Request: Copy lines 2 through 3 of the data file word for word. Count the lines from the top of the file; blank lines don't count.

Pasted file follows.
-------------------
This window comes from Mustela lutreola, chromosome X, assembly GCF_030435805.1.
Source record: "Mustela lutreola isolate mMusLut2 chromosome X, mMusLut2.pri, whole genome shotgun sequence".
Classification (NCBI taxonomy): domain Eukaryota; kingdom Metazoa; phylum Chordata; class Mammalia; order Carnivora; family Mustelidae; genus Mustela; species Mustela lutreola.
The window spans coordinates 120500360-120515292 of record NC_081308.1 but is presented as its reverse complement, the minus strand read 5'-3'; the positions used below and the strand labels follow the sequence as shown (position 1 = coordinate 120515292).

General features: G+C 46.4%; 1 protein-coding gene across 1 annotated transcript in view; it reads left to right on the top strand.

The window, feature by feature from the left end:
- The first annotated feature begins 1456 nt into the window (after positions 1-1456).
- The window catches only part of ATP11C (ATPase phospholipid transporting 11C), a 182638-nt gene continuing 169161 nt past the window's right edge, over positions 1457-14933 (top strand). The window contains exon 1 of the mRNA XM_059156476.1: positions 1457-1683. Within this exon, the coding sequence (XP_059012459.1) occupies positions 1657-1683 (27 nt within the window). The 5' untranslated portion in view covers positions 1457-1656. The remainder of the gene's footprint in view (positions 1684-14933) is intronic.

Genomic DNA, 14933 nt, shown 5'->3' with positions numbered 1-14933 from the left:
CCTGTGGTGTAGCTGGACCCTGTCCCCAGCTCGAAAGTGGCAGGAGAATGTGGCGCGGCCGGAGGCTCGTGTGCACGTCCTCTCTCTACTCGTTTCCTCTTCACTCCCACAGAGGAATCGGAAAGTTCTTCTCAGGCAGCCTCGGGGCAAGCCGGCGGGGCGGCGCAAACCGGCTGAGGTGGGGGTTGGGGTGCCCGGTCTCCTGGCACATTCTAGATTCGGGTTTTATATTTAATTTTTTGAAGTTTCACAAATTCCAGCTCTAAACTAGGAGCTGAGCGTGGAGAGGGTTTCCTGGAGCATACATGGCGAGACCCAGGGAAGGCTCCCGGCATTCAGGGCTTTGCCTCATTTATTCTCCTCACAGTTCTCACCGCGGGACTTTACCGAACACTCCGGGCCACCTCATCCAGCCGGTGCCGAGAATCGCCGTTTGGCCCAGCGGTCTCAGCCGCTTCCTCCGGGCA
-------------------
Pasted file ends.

Source record: "Mustela lutreola isolate mMusLut2 chromosome X, mMusLut2.pri, whole genome shotgun sequence".
Classification (NCBI taxonomy): domain Eukaryota; kingdom Metazoa; phylum Chordata; class Mammalia; order Carnivora; family Mustelidae; genus Mustela; species Mustela lutreola.